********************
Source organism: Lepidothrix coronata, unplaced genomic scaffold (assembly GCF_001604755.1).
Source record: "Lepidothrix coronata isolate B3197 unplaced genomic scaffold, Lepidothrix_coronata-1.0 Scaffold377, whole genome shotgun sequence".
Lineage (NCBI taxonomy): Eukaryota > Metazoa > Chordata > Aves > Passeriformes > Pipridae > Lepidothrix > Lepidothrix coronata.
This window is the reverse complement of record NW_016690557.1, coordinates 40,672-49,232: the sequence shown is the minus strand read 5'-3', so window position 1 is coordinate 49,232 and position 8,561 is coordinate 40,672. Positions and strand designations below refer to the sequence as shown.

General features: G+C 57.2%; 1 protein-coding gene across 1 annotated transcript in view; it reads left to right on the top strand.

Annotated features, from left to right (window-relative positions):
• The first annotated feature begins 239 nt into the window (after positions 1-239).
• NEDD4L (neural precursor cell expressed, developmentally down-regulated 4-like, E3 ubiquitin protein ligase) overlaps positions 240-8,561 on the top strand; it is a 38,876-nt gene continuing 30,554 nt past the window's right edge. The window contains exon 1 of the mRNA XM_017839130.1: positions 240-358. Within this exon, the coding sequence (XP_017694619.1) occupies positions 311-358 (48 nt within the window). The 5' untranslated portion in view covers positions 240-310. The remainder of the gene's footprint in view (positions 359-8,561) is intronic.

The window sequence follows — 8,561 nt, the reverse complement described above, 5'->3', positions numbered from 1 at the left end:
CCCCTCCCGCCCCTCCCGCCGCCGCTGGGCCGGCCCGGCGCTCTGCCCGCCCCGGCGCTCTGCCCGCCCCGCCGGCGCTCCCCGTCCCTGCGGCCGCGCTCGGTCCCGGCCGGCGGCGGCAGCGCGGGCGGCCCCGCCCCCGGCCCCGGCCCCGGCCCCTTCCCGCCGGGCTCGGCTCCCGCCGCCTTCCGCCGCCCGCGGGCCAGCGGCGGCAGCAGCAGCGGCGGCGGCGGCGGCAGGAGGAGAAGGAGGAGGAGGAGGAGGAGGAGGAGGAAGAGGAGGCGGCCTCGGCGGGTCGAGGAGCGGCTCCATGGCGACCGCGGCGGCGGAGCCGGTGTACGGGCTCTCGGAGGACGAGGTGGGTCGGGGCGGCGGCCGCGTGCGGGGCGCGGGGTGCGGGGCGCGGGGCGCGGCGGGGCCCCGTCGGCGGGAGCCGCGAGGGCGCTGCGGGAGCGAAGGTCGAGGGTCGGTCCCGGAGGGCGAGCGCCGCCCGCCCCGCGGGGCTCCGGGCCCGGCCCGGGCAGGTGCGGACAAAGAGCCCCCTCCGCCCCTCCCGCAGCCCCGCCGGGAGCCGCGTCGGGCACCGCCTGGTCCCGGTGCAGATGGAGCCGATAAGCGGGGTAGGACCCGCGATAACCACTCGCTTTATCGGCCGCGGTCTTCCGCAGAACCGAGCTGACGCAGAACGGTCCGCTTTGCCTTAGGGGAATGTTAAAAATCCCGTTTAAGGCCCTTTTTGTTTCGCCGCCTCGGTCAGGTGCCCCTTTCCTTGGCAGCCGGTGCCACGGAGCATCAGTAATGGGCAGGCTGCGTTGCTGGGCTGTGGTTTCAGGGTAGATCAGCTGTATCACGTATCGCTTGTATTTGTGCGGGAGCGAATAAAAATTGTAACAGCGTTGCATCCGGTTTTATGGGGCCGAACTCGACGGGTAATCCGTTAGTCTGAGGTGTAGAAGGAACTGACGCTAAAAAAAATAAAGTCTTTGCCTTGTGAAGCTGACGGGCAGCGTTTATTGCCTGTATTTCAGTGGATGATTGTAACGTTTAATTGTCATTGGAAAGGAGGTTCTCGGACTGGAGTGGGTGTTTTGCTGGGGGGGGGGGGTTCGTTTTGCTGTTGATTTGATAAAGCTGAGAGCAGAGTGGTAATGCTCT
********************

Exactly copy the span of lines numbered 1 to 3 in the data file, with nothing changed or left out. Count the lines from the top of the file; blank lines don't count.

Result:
Source organism: Lepidothrix coronata, unplaced genomic scaffold (assembly GCF_001604755.1).
Source record: "Lepidothrix coronata isolate B3197 unplaced genomic scaffold, Lepidothrix_coronata-1.0 Scaffold377, whole genome shotgun sequence".
Lineage (NCBI taxonomy): Eukaryota > Metazoa > Chordata > Aves > Passeriformes > Pipridae > Lepidothrix > Lepidothrix coronata.